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Gwen Tuinman

Novelist

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introspection

On Curiosity, Delight and Writing

“Survival lies in sanity, and sanity lies in paying attention (…) The quality of life is in proportion, always, to the capacity for delight. The capacity for delight is the gift of paying attention.”

Something about this quote from Julia Cameron’s The Artist’s Way has taken a hold of me and won’t let go. She’s written it by way of explaining her grandmother’s approach to enduring her husband’s years of careless living. The consequences of his actions inflicted much hardship, yet through it all, Grandmother focused on the positive, indulged her curiosities to stay sane, endure the bumpy ride.

Her approach to life is perfectly suited to a writer’s life. Our pursuits are sometimes put on hold due to life challenges, but for the most part, we push through difficult times and keep writing. To do this requires that we too pay attention and follow our curiosity. We infuse our imaginings with context, much like newly submerged tea leaves spreading their colour inside a cup.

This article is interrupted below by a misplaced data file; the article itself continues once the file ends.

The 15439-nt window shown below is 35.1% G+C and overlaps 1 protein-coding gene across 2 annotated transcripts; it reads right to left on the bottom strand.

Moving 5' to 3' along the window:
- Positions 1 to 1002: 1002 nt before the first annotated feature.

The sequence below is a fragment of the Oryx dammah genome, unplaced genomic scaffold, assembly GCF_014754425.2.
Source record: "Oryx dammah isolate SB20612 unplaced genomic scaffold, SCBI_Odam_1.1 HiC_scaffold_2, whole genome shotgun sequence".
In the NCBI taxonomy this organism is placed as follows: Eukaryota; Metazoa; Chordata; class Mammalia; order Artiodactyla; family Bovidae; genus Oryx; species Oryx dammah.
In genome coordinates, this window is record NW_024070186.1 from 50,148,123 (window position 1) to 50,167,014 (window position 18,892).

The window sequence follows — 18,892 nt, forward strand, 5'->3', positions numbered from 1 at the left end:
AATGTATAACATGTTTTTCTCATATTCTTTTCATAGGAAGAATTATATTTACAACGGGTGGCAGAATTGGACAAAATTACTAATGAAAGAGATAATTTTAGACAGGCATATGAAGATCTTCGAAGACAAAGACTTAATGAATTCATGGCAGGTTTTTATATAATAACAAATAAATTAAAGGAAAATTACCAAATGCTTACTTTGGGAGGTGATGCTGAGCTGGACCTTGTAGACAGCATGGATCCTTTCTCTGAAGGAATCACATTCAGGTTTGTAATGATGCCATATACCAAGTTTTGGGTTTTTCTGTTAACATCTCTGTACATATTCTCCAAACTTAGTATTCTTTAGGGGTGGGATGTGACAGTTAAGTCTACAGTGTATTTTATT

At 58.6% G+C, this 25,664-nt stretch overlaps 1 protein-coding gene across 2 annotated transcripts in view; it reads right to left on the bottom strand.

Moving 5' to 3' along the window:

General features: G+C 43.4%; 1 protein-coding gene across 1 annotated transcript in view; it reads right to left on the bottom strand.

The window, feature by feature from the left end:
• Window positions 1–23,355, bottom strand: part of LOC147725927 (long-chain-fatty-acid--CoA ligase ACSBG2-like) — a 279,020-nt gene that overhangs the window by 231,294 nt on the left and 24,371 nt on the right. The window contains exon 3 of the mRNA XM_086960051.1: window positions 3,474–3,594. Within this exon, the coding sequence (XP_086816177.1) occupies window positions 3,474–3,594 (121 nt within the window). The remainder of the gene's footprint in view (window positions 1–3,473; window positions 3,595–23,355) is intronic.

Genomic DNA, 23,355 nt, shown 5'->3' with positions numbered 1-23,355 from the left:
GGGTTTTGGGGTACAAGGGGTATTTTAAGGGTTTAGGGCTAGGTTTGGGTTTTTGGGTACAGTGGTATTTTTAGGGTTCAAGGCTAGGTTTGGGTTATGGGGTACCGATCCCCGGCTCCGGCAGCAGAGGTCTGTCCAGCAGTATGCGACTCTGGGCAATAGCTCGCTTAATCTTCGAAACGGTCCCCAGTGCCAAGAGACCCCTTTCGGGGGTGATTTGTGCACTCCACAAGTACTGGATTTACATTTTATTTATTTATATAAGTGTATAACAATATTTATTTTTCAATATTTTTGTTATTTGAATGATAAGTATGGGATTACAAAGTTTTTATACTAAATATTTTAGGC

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Notes on Riding a Bird

If I could take a ride on anything in the world, I’d choose a bird. As a child, I loved the story of Thumbelina, a girl—you guessed it—the size of a thumb. She could stand eye to eye with a frog, sail a fallen leaf across a pond and wear buttercups as hats.

The book illustrations were in a style reminiscent of the Victorians. My favourite was of Thumbelina riding a cerulean blue barn swallow with a burnt orange belly and a split tail. Together they soared above farms, church steeples, and villages. I hope an illustrator one day sees Thumbelina as an Indian girl swooping along the Ganges River, an afroed girl rocking Black Girl Magic a mile above her neighbourhood, or a First Nation girl leaning over a wing to touch the tops of soft pines.

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Women Speaking

I once played a dinner-party game with friends. We took turns drawing cards from a deck of conversation starters. What famous person, dead or living, would you like to have dinner with? That sort of thing. The question I drew asked what famous person’s voice would I like to take on for a day.

Thought of certain theatrical artists and actors arose as I combed my mind for candidates. They train their voices for the stage. They learn to annunciate and project. Actors know how to breathe. You’d think breathing would come naturally. I often forget to do it when I’m anxious or overly focused on a task.  A well-meaning new acquaintance once commented unbidden, on the pitch of my voice and the way I spoke from ‘high in my throat’. She claimed that these aspects pointed to mother issues I’d yet to unpack. I gaped at her. Although I’ve written openly about the mother wound, the betrayal of my vocal cords felt like an ambush.  

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